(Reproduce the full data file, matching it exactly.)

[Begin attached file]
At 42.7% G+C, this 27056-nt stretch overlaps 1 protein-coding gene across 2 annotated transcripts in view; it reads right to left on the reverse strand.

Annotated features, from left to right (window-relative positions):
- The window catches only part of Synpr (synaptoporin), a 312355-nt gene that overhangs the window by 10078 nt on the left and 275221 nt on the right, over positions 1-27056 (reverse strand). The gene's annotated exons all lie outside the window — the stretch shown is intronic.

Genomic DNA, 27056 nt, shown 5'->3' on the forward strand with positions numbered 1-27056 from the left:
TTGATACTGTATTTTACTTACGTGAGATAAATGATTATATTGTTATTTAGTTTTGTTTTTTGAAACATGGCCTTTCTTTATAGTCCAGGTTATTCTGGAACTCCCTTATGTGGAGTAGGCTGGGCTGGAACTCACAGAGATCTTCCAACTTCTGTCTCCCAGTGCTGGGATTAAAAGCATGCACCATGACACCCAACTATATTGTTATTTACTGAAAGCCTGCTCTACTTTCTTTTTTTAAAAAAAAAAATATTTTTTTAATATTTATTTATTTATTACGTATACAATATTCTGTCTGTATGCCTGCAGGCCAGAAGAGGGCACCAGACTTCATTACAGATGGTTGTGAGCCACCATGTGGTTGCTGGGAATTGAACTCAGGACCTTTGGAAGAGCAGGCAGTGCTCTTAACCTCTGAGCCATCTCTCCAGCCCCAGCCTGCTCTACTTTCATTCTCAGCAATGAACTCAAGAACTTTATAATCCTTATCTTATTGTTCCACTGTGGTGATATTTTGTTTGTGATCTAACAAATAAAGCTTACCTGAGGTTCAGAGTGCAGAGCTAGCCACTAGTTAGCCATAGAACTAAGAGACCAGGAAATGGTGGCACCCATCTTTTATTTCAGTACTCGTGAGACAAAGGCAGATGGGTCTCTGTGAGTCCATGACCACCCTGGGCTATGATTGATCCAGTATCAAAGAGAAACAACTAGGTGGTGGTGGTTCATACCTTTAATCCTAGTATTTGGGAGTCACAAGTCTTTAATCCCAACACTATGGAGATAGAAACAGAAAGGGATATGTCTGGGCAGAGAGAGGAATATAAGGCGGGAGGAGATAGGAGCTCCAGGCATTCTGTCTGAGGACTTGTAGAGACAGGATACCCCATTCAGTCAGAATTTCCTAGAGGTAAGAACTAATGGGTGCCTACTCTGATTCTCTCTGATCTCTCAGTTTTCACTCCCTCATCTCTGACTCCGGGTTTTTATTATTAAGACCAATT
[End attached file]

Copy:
At 42.7% G+C, this 27056-nt stretch overlaps 1 protein-coding gene across 2 annotated transcripts in view; it reads right to left on the reverse strand.

Annotated features, from left to right (window-relative positions):
- The window catches only part of Synpr (synaptoporin), a 312355-nt gene that overhangs the window by 10078 nt on the left and 275221 nt on the right, over positions 1-27056 (reverse strand). The gene's annotated exons all lie outside the window — the stretch shown is intronic.

Genomic DNA, 27056 nt, shown 5'->3' on the forward strand with positions numbered 1-27056 from the left:
TTGATACTGTATTTTACTTACGTGAGATAAATGATTATATTGTTATTTAGTTTTGTTTTTTGAAACATGGCCTTTCTTTATAGTCCAGGTTATTCTGGAACTCCCTTATGTGGAGTAGGCTGGGCTGGAACTCACAGAGATCTTCCAACTTCTGTCTCCCAGTGCTGGGATTAAAAGCATGCACCATGACACCCAACTATATTGTTATTTACTGAAAGCCTGCTCTACTTTCTTTTTTTAAAAAAAAAAATATTTTTTTAATATTTATTTATTTATTACGTATACAATATTCTGTCTGTATGCCTGCAGGCCAGAAGAGGGCACCAGACTTCATTACAGATGGTTGTGAGCCACCATGTGGTTGCTGGGAATTGAACTCAGGACCTTTGGAAGAGCAGGCAGTGCTCTTAACCTCTGAGCCATCTCTCCAGCCCCAGCCTGCTCTACTTTCATTCTCAGCAATGAACTCAAGAACTTTATAATCCTTATCTTATTGTTCCACTGTGGTGATATTTTGTTTGTGATCTAACAAATAAAGCTTACCTGAGGTTCAGAGTGCAGAGCTAGCCACTAGTTAGCCATAGAACTAAGAGACCAGGAAATGGTGGCACCCATCTTTTATTTCAGTACTCGTGAGACAAAGGCAGATGGGTCTCTGTGAGTCCATGACCACCCTGGGCTATGATTGATCCAGTATCAAAGAGAAACAACTAGGTGGTGGTGGTTCATACCTTTAATCCTAGTATTTGGGAGTCACAAGTCTTTAATCCCAACACTATGGAGATAGAAACAGAAAGGGATATGTCTGGGCAGAGAGAGGAATATAAGGCGGGAGGAGATAGGAGCTCCAGGCATTCTGTCTGAGGACTTGTAGAGACAGGATACCCCATTCAGTCAGAATTTCCTAGAGGTAAGAACTAATGGGTGCCTACTCTGATTCTCTCTGATCTCTCAGTTTTCACTCCCTCATCTCTGACTCCGGGTTTTTATTATTAAGACCAATT